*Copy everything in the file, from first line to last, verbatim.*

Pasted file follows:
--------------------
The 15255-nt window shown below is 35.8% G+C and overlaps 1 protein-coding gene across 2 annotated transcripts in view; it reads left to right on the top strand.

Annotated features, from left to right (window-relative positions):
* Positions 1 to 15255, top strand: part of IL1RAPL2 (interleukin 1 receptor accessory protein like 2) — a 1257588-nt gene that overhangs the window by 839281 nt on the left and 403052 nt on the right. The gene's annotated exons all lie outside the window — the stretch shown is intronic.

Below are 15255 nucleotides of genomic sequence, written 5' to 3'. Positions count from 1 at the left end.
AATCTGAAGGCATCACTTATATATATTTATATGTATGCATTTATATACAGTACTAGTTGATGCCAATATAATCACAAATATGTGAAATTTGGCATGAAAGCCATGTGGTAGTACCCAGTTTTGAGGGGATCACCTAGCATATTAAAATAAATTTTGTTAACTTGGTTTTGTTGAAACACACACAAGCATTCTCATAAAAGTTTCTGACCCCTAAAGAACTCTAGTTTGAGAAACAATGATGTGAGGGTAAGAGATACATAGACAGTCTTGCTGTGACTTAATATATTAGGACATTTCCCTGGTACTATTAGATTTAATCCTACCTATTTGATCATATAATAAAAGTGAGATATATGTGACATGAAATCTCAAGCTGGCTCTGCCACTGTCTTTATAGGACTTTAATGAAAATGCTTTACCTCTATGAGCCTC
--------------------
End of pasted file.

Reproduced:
The 15255-nt window shown below is 35.8% G+C and overlaps 1 protein-coding gene across 2 annotated transcripts in view; it reads left to right on the top strand.

Annotated features, from left to right (window-relative positions):
* Positions 1 to 15255, top strand: part of IL1RAPL2 (interleukin 1 receptor accessory protein like 2) — a 1257588-nt gene that overhangs the window by 839281 nt on the left and 403052 nt on the right. The gene's annotated exons all lie outside the window — the stretch shown is intronic.

Below are 15255 nucleotides of genomic sequence, written 5' to 3'. Positions count from 1 at the left end.
AATCTGAAGGCATCACTTATATATATTTATATGTATGCATTTATATACAGTACTAGTTGATGCCAATATAATCACAAATATGTGAAATTTGGCATGAAAGCCATGTGGTAGTACCCAGTTTTGAGGGGATCACCTAGCATATTAAAATAAATTTTGTTAACTTGGTTTTGTTGAAACACACACAAGCATTCTCATAAAAGTTTCTGACCCCTAAAGAACTCTAGTTTGAGAAACAATGATGTGAGGGTAAGAGATACATAGACAGTCTTGCTGTGACTTAATATATTAGGACATTTCCCTGGTACTATTAGATTTAATCCTACCTATTTGATCATATAATAAAAGTGAGATATATGTGACATGAAATCTCAAGCTGGCTCTGCCACTGTCTTTATAGGACTTTAATGAAAATGCTTTACCTCTATGAGCCTC